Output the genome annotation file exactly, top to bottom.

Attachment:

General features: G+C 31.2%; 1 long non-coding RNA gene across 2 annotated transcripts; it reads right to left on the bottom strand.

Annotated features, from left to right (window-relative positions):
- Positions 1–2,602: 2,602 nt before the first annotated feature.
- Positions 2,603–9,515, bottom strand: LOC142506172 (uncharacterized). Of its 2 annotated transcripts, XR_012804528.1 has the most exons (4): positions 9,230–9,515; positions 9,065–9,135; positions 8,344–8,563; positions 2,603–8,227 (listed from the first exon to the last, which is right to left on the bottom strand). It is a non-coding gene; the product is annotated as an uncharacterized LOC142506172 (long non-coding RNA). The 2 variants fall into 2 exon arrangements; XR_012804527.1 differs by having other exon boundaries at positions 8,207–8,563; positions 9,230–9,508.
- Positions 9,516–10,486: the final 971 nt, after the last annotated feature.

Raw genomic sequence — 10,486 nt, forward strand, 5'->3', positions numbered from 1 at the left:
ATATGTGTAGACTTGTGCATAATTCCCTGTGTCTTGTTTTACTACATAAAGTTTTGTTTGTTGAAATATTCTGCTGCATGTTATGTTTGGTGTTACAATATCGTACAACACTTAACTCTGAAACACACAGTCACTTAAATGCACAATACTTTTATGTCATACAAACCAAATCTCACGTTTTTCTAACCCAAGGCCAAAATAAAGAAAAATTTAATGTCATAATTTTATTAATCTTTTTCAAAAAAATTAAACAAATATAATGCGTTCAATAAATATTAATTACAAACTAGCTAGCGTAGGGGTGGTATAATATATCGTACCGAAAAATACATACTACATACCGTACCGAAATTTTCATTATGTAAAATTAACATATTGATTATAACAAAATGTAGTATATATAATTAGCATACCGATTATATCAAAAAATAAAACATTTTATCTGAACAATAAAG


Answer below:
General features: G+C 31.2%; 1 long non-coding RNA gene across 2 annotated transcripts; it reads right to left on the bottom strand.

Annotated features, from left to right (window-relative positions):
- Positions 1–2,602: 2,602 nt before the first annotated feature.
- Positions 2,603–9,515, bottom strand: LOC142506172 (uncharacterized). Of its 2 annotated transcripts, XR_012804528.1 has the most exons (4): positions 9,230–9,515; positions 9,065–9,135; positions 8,344–8,563; positions 2,603–8,227 (listed from the first exon to the last, which is right to left on the bottom strand). It is a non-coding gene; the product is annotated as an uncharacterized LOC142506172 (long non-coding RNA). The 2 variants fall into 2 exon arrangements; XR_012804527.1 differs by having other exon boundaries at positions 8,207–8,563; positions 9,230–9,508.
- Positions 9,516–10,486: the final 971 nt, after the last annotated feature.

Raw genomic sequence — 10,486 nt, forward strand, 5'->3', positions numbered from 1 at the left:
ATATGTGTAGACTTGTGCATAATTCCCTGTGTCTTGTTTTACTACATAAAGTTTTGTTTGTTGAAATATTCTGCTGCATGTTATGTTTGGTGTTACAATATCGTACAACACTTAACTCTGAAACACACAGTCACTTAAATGCACAATACTTTTATGTCATACAAACCAAATCTCACGTTTTTCTAACCCAAGGCCAAAATAAAGAAAAATTTAATGTCATAATTTTATTAATCTTTTTCAAAAAAATTAAACAAATATAATGCGTTCAATAAATATTAATTACAAACTAGCTAGCGTAGGGGTGGTATAATATATCGTACCGAAAAATACATACTACATACCGTACCGAAATTTTCATTATGTAAAATTAACATATTGATTATAACAAAATGTAGTATATATAATTAGCATACCGATTATATCAAAAAATAAAACATTTTATCTGAACAATAAAG